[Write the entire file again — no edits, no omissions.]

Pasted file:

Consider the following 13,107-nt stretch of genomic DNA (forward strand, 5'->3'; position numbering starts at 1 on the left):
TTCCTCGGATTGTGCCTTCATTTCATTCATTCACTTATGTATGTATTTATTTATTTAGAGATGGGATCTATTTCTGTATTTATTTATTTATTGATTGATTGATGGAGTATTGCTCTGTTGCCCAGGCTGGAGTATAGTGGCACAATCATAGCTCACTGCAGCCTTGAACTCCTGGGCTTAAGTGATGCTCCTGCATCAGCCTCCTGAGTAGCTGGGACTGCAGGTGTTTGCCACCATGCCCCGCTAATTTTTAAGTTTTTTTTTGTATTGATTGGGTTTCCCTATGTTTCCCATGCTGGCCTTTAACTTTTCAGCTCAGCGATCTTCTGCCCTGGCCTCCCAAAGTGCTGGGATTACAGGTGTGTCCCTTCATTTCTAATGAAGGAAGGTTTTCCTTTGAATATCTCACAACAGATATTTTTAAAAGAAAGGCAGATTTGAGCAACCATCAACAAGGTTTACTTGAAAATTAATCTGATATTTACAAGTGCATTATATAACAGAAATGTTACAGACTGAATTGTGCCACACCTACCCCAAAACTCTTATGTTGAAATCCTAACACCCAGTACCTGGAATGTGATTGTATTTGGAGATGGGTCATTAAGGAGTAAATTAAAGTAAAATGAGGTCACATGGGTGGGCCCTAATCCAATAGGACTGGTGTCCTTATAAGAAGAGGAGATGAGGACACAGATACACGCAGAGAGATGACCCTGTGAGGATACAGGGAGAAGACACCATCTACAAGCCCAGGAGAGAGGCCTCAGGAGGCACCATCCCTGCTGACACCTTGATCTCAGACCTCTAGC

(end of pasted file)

Consider the following 13,107-nt stretch of genomic DNA (forward strand, 5'->3'; position numbering starts at 1 on the left):
TTCCTCGGATTGTGCCTTCATTTCATTCATTCACTTATGTATGTATTTATTTATTTAGAGATGGGATCTATTTCTGTATTTATTTATTTATTGATTGATTGATGGAGTATTGCTCTGTTGCCCAGGCTGGAGTATAGTGGCACAATCATAGCTCACTGCAGCCTTGAACTCCTGGGCTTAAGTGATGCTCCTGCATCAGCCTCCTGAGTAGCTGGGACTGCAGGTGTTTGCCACCATGCCCCGCTAATTTTTAAGTTTTTTTTTGTATTGATTGGGTTTCCCTATGTTTCCCATGCTGGCCTTTAACTTTTCAGCTCAGCGATCTTCTGCCCTGGCCTCCCAAAGTGCTGGGATTACAGGTGTGTCCCTTCATTTCTAATGAAGGAAGGTTTTCCTTTGAATATCTCACAACAGATATTTTTAAAAGAAAGGCAGATTTGAGCAACCATCAACAAGGTTTACTTGAAAATTAATCTGATATTTACAAGTGCATTATATAACAGAAATGTTACAGACTGAATTGTGCCACACCTACCCCAAAACTCTTATGTTGAAATCCTAACACCCAGTACCTGGAATGTGATTGTATTTGGAGATGGGTCATTAAGGAGTAAATTAAAGTAAAATGAGGTCACATGGGTGGGCCCTAATCCAATAGGACTGGTGTCCTTATAAGAAGAGGAGATGAGGACACAGATACACGCAGAGAGATGACCCTGTGAGGATACAGGGAGAAGACACCATCTACAAGCCCAGGAGAGAGGCCTCAGGAGGCACCATCCCTGCTGACACCTTGATCTCAGACCTCTAGC